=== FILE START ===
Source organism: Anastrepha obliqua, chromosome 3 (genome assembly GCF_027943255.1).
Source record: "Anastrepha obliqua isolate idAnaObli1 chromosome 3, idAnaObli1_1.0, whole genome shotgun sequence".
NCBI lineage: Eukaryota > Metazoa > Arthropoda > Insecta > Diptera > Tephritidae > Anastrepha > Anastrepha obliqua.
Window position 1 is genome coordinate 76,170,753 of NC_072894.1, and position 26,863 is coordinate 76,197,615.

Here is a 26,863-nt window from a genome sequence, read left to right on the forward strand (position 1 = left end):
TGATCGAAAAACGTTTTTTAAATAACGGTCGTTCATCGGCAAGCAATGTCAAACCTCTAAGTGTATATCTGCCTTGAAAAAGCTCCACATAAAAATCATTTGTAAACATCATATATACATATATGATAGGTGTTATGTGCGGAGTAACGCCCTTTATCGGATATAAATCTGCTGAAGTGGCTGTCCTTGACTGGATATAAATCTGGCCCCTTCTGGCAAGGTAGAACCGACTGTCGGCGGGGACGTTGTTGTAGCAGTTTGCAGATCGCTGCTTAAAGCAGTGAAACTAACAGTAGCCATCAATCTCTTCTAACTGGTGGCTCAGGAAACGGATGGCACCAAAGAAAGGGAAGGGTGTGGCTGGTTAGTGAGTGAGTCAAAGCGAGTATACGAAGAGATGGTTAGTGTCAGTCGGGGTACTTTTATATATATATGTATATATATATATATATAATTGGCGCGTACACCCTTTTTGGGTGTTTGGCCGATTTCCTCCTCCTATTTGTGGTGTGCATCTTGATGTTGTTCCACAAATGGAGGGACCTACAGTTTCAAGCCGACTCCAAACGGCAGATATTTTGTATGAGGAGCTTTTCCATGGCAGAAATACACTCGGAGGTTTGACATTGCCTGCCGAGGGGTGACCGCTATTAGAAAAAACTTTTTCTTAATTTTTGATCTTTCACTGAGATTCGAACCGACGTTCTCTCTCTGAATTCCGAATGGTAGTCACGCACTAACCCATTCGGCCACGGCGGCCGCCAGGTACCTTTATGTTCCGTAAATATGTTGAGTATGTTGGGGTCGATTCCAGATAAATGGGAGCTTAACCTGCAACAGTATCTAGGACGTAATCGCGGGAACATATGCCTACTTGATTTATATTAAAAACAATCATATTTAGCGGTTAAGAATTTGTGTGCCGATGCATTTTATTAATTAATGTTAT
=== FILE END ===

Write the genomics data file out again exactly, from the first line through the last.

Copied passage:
Source organism: Anastrepha obliqua, chromosome 3 (genome assembly GCF_027943255.1).
Source record: "Anastrepha obliqua isolate idAnaObli1 chromosome 3, idAnaObli1_1.0, whole genome shotgun sequence".
NCBI lineage: Eukaryota > Metazoa > Arthropoda > Insecta > Diptera > Tephritidae > Anastrepha > Anastrepha obliqua.
Window position 1 is genome coordinate 76,170,753 of NC_072894.1, and position 26,863 is coordinate 76,197,615.

Here is a 26,863-nt window from a genome sequence, read left to right on the forward strand (position 1 = left end):
TGATCGAAAAACGTTTTTTAAATAACGGTCGTTCATCGGCAAGCAATGTCAAACCTCTAAGTGTATATCTGCCTTGAAAAAGCTCCACATAAAAATCATTTGTAAACATCATATATACATATATGATAGGTGTTATGTGCGGAGTAACGCCCTTTATCGGATATAAATCTGCTGAAGTGGCTGTCCTTGACTGGATATAAATCTGGCCCCTTCTGGCAAGGTAGAACCGACTGTCGGCGGGGACGTTGTTGTAGCAGTTTGCAGATCGCTGCTTAAAGCAGTGAAACTAACAGTAGCCATCAATCTCTTCTAACTGGTGGCTCAGGAAACGGATGGCACCAAAGAAAGGGAAGGGTGTGGCTGGTTAGTGAGTGAGTCAAAGCGAGTATACGAAGAGATGGTTAGTGTCAGTCGGGGTACTTTTATATATATATGTATATATATATATATATAATTGGCGCGTACACCCTTTTTGGGTGTTTGGCCGATTTCCTCCTCCTATTTGTGGTGTGCATCTTGATGTTGTTCCACAAATGGAGGGACCTACAGTTTCAAGCCGACTCCAAACGGCAGATATTTTGTATGAGGAGCTTTTCCATGGCAGAAATACACTCGGAGGTTTGACATTGCCTGCCGAGGGGTGACCGCTATTAGAAAAAACTTTTTCTTAATTTTTGATCTTTCACTGAGATTCGAACCGACGTTCTCTCTCTGAATTCCGAATGGTAGTCACGCACTAACCCATTCGGCCACGGCGGCCGCCAGGTACCTTTATGTTCCGTAAATATGTTGAGTATGTTGGGGTCGATTCCAGATAAATGGGAGCTTAACCTGCAACAGTATCTAGGACGTAATCGCGGGAACATATGCCTACTTGATTTATATTAAAAACAATCATATTTAGCGGTTAAGAATTTGTGTGCCGATGCATTTTATTAATTAATGTTAT